Questions & Answers

A sample of questions answered by Golden Trail Advisers on Investopedia

 
 

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What are the differences between a revocable trust and an irrevocable trust?

You would set up an irrevocable trust if you want the money to be out of your name. With a revocable trust, the money still would be in your name. Two reasons for making a trust "irrevocable" would be estate planning or asset protection.

Before you set up an irrevocable trust, be sure you won't need the money in your name later for another purpose. As my fellow professionals pointed out, you cannot change terms or get back the money you put into an irrevocable trust.

Another difference is that an irrevocable trust needs to do a tax return each year that it generates income. That can be costly, time consuming or both.

Hope this helps your understanding.


Is a cash value life insurance policy a good idea for me?

Not a good idea.

Money in a life insurance policy is not liquid without loans or taking out money that would reduce your death benefit. So, it should not be treated as the conservative portion of your portfolio. However, it is wise to pay off the life insurance that you will keep until you die while you are working. That will give you one less expense in retirement.

This comes down to my fundamental belief: life insurance should be separate from money needed for everyday living.


How should my wife and I begin saving for retirement at 51 years old?

To start saving for retirement, first, you should figure out how much you need to live on in retirement. Then, you can determine the amount you would need to save each year. Retirement calculators could help you with this. A financial planner probably could do a better job for you, taking into account taxes, Social Security, health care costs, etc.

Let's say you determine that you need to accumulate $500,000 by age 65. Assuming 5% returns, you would need to save about $25,512 per year. We will ignore taxes for now.

Knowing this amount (saving and investing $25,512 annually to get to $500,000 by age 65), you should look at the options available to you for investing. If you or your wife have a 401(k) plan at work, especially if there is a match from the employer, that is probably the best place to save money. The tax deferral at this stage of life might be valuable. But if not, many 401(k) plans offer Roth accounts, as well.

A separate question is what to do with three life insurance policies with a cash value of $60,000. We do not typically use cash value life insurance as part of our financial plans. We recommend term life insurance because the cost of term per $1,000 of death benefit is much less than the cost of cash value insurance. The commission paid to life insurance salespeople is much higher for cash value than term.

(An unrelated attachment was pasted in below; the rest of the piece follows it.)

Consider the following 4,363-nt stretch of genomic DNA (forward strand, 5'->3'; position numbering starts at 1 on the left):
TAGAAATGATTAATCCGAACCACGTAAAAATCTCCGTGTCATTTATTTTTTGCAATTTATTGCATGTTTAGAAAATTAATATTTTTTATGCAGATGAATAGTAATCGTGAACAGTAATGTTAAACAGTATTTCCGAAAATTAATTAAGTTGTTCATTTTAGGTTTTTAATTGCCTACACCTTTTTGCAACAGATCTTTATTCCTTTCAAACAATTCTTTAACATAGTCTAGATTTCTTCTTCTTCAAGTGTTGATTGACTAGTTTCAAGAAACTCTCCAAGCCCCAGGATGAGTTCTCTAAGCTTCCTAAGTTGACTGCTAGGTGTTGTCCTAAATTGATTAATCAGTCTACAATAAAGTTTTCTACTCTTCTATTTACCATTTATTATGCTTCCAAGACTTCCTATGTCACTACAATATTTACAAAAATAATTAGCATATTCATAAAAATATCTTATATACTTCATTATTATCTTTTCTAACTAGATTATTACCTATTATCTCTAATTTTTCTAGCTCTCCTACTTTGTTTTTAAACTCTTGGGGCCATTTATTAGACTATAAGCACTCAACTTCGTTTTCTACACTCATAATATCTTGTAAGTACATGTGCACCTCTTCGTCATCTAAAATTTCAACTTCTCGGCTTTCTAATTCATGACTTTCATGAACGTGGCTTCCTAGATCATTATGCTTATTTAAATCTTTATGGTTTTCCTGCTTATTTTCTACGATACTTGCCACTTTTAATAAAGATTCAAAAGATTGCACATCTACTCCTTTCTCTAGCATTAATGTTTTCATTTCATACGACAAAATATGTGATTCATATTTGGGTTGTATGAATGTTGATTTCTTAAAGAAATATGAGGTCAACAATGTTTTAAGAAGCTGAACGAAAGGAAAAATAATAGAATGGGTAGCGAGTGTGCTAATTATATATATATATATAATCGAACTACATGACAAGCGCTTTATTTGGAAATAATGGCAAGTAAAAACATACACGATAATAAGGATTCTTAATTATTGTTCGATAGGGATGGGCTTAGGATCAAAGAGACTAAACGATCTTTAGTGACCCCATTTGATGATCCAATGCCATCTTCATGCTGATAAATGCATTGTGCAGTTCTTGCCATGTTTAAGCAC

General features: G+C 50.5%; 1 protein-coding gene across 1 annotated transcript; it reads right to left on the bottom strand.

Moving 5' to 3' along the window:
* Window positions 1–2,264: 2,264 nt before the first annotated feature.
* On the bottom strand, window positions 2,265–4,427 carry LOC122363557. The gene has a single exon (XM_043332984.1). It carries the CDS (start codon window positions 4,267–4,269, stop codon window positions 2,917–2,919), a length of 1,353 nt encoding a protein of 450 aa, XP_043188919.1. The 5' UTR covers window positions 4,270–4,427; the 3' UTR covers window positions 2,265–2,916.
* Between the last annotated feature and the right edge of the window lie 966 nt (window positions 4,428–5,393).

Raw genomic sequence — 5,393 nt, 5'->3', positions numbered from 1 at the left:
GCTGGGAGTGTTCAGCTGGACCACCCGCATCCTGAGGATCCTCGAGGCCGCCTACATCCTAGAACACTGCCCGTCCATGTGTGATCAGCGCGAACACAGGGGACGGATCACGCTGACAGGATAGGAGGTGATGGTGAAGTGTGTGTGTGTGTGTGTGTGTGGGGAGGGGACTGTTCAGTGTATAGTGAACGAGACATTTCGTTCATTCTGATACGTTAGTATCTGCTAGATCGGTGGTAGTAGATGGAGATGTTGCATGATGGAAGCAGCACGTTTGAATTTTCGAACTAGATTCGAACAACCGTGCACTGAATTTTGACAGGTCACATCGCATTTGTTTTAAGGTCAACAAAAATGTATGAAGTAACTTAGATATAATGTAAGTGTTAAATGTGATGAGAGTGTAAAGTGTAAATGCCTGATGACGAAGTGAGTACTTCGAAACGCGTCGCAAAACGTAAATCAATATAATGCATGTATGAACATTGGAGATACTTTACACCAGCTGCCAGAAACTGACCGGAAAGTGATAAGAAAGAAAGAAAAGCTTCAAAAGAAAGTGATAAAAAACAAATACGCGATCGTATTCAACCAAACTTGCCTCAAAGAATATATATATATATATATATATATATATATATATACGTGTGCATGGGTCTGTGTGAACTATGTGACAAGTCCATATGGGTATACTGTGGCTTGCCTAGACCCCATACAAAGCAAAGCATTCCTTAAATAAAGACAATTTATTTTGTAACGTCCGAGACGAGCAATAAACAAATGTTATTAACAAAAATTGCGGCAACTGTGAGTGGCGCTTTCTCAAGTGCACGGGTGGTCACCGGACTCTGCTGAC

We believe a person should have sufficient term life insurance to cover an untimely death while he or she is building assets. Had you died before your son finished college, for example, your life insurance payout should have provided for his college. If people reach their savings goals, there is a point where they have sufficient assets and do not need life insurance. This should be part of the financial plan.

Life insurance policies. It is possible that the policies you have in place are OK and should be left alone. Another option available when people are insurable without being rated up for a health issue is to replace cash value insurance with term insurance. A 15 year term policy might be appropriate for someone who is 51. In that case, the cash value could be freed up for investment.

How to access the cash value? Tax rules allow the conversion of cash value into an annuity without paying taxes. This is called a 1035 tax free exchange. For life insurance, the principal can be withdrawn before the gains. So, some people take out the principal (tax free amount) from their cash value and then roll the taxable portion to an annuity. Up to $6,500 per spouse of tax free withdrawals could be put into a Roth IRA, assuming both are eligible for Roth. Then, only the taxable portion could be exchanged into one or more annuities. I would caution against the high-fee annuities, which have long periods of surrender charges.

After money from life insurance is exchanged into an annuity, the gains (taxable) must be withdrawn before the principal. That is the opposite of a cash value life insurance policy (tax free money comes out first), which is why you want to plan any disbursements/exchanges from life insurance carefully. Last point is that once you exchange money from life insurance to an annuity, you cannot exchange it back to life insurance without being taxed on any gains.

I hope this discussion is helpful. We would need to know more about your situation to give you recommendations.